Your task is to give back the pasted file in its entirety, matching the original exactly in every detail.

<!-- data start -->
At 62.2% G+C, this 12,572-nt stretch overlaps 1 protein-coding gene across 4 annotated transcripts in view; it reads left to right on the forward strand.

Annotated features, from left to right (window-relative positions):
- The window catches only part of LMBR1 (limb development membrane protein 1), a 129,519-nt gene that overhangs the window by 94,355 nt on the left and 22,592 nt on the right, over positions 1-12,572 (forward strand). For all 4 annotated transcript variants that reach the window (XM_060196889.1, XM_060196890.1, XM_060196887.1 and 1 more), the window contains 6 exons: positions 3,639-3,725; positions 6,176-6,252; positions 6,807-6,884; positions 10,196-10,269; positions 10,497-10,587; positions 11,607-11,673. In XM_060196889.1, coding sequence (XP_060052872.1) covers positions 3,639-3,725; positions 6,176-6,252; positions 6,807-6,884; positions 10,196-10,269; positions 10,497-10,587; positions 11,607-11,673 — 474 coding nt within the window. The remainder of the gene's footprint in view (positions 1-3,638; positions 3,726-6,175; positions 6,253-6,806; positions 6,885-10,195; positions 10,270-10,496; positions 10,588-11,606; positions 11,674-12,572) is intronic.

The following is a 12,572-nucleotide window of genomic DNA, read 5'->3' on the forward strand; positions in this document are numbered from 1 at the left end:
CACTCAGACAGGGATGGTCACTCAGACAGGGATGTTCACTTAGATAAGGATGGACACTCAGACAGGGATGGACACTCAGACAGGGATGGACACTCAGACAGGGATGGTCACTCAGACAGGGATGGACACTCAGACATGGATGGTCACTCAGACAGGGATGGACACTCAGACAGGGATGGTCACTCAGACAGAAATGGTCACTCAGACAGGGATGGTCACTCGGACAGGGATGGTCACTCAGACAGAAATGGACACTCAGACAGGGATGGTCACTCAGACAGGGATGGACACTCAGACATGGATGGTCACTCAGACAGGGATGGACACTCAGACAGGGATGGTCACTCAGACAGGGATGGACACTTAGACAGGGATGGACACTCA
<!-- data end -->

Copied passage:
At 62.2% G+C, this 12,572-nt stretch overlaps 1 protein-coding gene across 4 annotated transcripts in view; it reads left to right on the forward strand.

Annotated features, from left to right (window-relative positions):
- The window catches only part of LMBR1 (limb development membrane protein 1), a 129,519-nt gene that overhangs the window by 94,355 nt on the left and 22,592 nt on the right, over positions 1-12,572 (forward strand). For all 4 annotated transcript variants that reach the window (XM_060196889.1, XM_060196890.1, XM_060196887.1 and 1 more), the window contains 6 exons: positions 3,639-3,725; positions 6,176-6,252; positions 6,807-6,884; positions 10,196-10,269; positions 10,497-10,587; positions 11,607-11,673. In XM_060196889.1, coding sequence (XP_060052872.1) covers positions 3,639-3,725; positions 6,176-6,252; positions 6,807-6,884; positions 10,196-10,269; positions 10,497-10,587; positions 11,607-11,673 — 474 coding nt within the window. The remainder of the gene's footprint in view (positions 1-3,638; positions 3,726-6,175; positions 6,253-6,806; positions 6,885-10,195; positions 10,270-10,496; positions 10,588-11,606; positions 11,674-12,572) is intronic.

The following is a 12,572-nucleotide window of genomic DNA, read 5'->3' on the forward strand; positions in this document are numbered from 1 at the left end:
CACTCAGACAGGGATGGTCACTCAGACAGGGATGTTCACTTAGATAAGGATGGACACTCAGACAGGGATGGACACTCAGACAGGGATGGACACTCAGACAGGGATGGTCACTCAGACAGGGATGGACACTCAGACATGGATGGTCACTCAGACAGGGATGGACACTCAGACAGGGATGGTCACTCAGACAGAAATGGTCACTCAGACAGGGATGGTCACTCGGACAGGGATGGTCACTCAGACAGAAATGGACACTCAGACAGGGATGGTCACTCAGACAGGGATGGACACTCAGACATGGATGGTCACTCAGACAGGGATGGACACTCAGACAGGGATGGTCACTCAGACAGGGATGGACACTTAGACAGGGATGGACACTCA